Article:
Chilkat Valley News - Serving Haines and Klukwan, Alaska since 1966



Soaking in the Takhini Hot Springs pool Saturday, I overheard a conversation between a middle-aged Yank from Ohio and a young Australian traveler.

The Yank was well-traveled and was advising the Aussie on places to see in the United States. Perhaps inevitably, he arrived at his home state and started waxing about the virtues of Ohio, including the beauty of a mowed cornfield in winter, snow covering the stubby stalks.

Catching himself, he stopped and said, “Well, I guess most people like where they’re from.”

His remark set me to thinking about Haines, and the people who live here.

The great majority of our residents, including this writer, are immigrants. We are not from here. And we didn’t particularly like where we were from. Or at least we didn’t like those places enough to stick around. We were dissatisfied, and went looking for someplace else.

On a national scale, that makes us a minority. According to the U.S. Census, most Americans stay in the area they’re from, and when they move more than 500 miles, it’s most likely for a job. According to census figures from 2010, 59 percent of U.S. residents live in the state where they were born. Seventy-four percent of residents in my home state of Pennsylvania were born there.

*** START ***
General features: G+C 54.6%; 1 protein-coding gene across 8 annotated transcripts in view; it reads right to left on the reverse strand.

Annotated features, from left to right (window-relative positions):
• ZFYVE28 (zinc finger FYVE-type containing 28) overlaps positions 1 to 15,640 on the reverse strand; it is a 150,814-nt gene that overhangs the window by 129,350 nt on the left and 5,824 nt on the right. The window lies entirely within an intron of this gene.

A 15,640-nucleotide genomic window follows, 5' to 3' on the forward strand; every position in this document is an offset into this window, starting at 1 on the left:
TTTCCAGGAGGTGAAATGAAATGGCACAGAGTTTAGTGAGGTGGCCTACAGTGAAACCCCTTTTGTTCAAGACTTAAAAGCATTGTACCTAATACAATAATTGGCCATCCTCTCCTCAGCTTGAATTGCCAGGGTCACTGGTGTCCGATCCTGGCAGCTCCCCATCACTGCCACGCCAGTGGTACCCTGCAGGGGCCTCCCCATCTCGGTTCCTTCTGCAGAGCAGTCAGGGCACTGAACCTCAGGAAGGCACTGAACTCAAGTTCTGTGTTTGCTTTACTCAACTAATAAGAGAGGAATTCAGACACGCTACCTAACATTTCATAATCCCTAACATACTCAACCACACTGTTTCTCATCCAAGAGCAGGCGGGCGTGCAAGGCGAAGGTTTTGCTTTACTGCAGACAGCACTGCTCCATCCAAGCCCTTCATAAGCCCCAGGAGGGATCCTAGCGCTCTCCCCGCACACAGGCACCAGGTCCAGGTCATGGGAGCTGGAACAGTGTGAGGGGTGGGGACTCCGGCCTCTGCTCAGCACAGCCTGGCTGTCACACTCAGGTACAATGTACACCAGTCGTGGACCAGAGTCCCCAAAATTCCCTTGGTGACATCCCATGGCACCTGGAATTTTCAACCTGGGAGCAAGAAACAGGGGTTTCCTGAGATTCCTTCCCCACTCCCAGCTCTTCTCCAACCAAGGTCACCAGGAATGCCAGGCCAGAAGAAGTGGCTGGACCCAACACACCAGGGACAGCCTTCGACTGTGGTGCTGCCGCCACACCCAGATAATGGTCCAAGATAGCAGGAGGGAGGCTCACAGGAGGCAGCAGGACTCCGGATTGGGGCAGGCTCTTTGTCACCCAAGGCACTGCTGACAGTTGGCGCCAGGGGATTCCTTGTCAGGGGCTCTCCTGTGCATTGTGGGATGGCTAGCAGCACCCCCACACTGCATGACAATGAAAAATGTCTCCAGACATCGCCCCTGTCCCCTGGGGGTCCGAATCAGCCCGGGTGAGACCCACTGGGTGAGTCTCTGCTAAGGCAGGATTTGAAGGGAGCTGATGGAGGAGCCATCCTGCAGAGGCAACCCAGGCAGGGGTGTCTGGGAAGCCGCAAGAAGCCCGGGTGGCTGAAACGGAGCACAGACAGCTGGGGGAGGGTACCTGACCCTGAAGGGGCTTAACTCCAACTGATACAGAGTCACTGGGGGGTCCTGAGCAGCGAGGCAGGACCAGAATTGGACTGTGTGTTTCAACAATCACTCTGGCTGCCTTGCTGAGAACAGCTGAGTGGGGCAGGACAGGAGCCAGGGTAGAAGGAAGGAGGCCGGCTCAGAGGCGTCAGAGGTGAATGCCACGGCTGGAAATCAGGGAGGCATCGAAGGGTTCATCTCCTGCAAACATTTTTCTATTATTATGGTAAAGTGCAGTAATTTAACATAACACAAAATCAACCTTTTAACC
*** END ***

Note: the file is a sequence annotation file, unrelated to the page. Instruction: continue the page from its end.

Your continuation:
But Alaska is a state of immigrants – only 39 percent of residents were born here. In Haines, that number shrinks to only 29 percent Alaska-born.

We’re a town full of immigrants. That makes us different from other places.

Immigrants tend to be strong-willed, independent types. They’re not easily satisfied, or they would have stayed put. Immigrants want something different, and they’re typically willing to take risks and endure discomfort to get it. They’re wired differently than their brothers and sisters back home.

If you doubt this, talk to your immigrant neighbors about their last trip Outside. They will tell you about interesting things they did, but they’ll end the conversation with something like, “But we couldn’t live there year-round.”

People say that people in Haines fight a lot. That’s probably true compared to a small town in Pennsylvania, populated by folks who are more accepting of what comes to them.

In important ways, we’re not like those people. That doesn’t necessarily make us any better or worse. But it probably makes us more difficult to govern.

On the whole, we’re not sheep that are easily herded. We may, in fact, be a whole herd of stray sheep. Accepting that about ourselves may be the first step toward becoming a more functional community.

- Tom Morphet


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